Review – Blades of Time (Switch)

Given how successful the Switch is, it feels like literally every single studio wants a little piece of the market share pie. Thanks to a huge user base, as well as the fact the Wii U had such a small library, it’s not uncommon to see developers port games from the previous generation for Nintendo’s handheld. The latest example to this trend is Blades of Time. Originally released in 2012 for PC, Xbox 360, and PS3 (and published by Konami back then, oddly enough), this is a lesser known title that just showed up from out of nowhere on the eShop and despite its many flaws, it’s actually not that bad.

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I don’t think small bullets will work…

Blades of Time is a third-person hack n’ slash starring a sassy young lady with a British accent, but this ain’t Bayonetta. You play as Ayumi, a treasure hunter with not a lot of backstory. You’re travelling to a magical island to snatch a “dragon treasure” because, well, because you’re a treasure hunter. The plot is laughable and serves no purpose other than to give a reason for you to be in a fantastical setting killing monsters left and right. You’ll care very little about the plot, even though the main character won’t ever shut up about what’s going on around her. What’s even worse, her voice actress doesn’t even deliver a bad performance. She actually does the best that she can, but she’s hammered down by a downright amateurish script that would even make James Earl Jones sound like a complete imbecile.

Just like the recently reviewed RAGE 2, you’re not here for the story, you’re here for the gameplay. Thankfully, Blades of Time provides just enough for you to ignore its technical hindrances. Let me be clear that Blades of Time is not a complex hack n’ slash game. There are few combos, and the camera controls are so bad they make Castlevania 64 look polished in comparison. Nevertheless, the combat is still fun and stylish, and the game throws you enough enemy designs and obtainable spells for you to have fun with.

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There’s nothing as cinematic as a huge prompt on how to skip a cutscene.

There are two other main gameplay features that distinguish Blades of Time from the vast majority of hack n’ slash games out there. The first one is the addition of third-person shooting mechanics. At the press of the right stick (weird button placement, may I say), you can choose between a rifle and a machine gun, both with infinite ammo, and shoot at foes at ease. The controls are as you would expect from a shooter: not impressive, but not complicated either. At the very least, the camera controls don’t ruin the fun in this case.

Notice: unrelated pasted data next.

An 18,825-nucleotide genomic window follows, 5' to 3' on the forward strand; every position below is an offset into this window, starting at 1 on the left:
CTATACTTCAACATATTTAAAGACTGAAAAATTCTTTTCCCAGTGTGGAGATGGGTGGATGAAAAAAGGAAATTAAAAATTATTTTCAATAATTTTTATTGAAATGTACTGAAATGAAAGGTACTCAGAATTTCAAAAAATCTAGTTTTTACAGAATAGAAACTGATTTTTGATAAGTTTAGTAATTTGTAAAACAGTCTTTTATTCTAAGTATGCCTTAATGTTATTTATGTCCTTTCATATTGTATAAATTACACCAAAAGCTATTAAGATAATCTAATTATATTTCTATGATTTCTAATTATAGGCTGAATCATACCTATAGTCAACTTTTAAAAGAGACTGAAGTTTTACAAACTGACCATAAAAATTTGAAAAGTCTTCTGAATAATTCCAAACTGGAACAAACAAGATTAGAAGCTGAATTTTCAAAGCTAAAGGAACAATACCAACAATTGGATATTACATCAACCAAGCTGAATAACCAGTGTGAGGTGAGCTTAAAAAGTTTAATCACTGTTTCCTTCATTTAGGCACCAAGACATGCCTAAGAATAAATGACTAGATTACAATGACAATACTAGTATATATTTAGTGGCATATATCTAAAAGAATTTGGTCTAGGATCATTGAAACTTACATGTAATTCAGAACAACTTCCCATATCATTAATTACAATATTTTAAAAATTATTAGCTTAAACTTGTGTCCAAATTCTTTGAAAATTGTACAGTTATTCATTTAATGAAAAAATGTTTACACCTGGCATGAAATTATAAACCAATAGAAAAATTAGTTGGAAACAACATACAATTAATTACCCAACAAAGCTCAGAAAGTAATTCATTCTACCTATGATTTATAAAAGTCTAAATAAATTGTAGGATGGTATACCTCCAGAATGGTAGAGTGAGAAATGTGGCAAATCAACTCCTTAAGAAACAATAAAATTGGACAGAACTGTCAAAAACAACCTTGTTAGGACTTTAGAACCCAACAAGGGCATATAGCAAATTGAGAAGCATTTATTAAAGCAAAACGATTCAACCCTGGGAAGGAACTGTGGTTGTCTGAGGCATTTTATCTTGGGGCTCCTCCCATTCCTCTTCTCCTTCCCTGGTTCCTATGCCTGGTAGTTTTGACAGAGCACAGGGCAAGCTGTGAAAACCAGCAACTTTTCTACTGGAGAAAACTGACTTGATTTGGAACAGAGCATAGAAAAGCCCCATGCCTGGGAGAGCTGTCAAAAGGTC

The other main mechanic in the game is the time rewind. It works a bit differently from what you’ve seen in the Prince of Persia games. Instead of just simply going back in time, you recreate clones that will re-enact your past actions, making this a useful tool both in combat sections against multiple enemies (which is basically always), as well as puzzle-solving sections.

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You will always be outnumbered. ALWAYS.

Being a port of a game from 2012 on a more modern system, you’d expect Blades of Time to run without any issues on the Switch. Well, let’s just say that while it could have been a lot worse, Blades of Time isn’t impressive. The graphics are actually pretty good for the most part, as the titular character is well-animated and the overall environments are a lot more detailed than expected. The game actually looks nice when playing on portable mode. Two things hinder the graphical department though. The first one is the game’s intrusive UI. There is always a gigantic “PRESS BUTTON TO SKIP” message whenever there’s a cinematic cutscene, destroying any attempt to provide players with a bit of immersion. The second and most glaring issue is the framerate. It is completely unlocked and that means it can range from 60 to single digits, depending on the amount of things onscreen. Given how there’s almost always a ton of stuff happening onscreen, you can already imagine the results.

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This script ain’t gonna win any awards, that’s for sure.

This is the beauty of the Nintendo Switch. Its portable nature and the fact everybody wants to publish games for it allow for a game like Blades of Time to find a new home where I would have least expected. It’s a deeply flawed game with technical issues and a pathetic script that I probably would have hated playing on a more traditional home console. But its somewhat enjoyable (and varied) combat, coupled with the overall lack of similar games on the Switch library, are somewhat more than enough for me to recommend this game to fans of the genre, especially in short bursts every now and then.

 

Graphics: 6.5

The environments are lush, varied, and well-detailed, even for last-gen standards. The main character is also decently animated. The framerate, on the other hand, is really inconsistent.

Gameplay: 6.0

The combat mechanics are varied and serviceable, and the time rewind gimmick is actually really interesting. However, the camera controls are Nintendo 64 levels of bad.

Sound: 5.5

While the voice acting isn’t technically bad, the script the poor actress is forced to read is so abysmal you can’t help but want to play the game on mute. The soundtrack is decent.

Fun Factor: 6.5

This would have been catastrophic on a more traditional home console, but Blades of Time has enough redeemable qualities to make it entertaining in short bursts, making the Switch the perfect home for the game.

Final Verdict: 6.5

Blades of Time is available now on PS3, Xbox 360, PC and Switch.

Reviewed on Switch.

A copy of Blades of Time was provided by the publisher.

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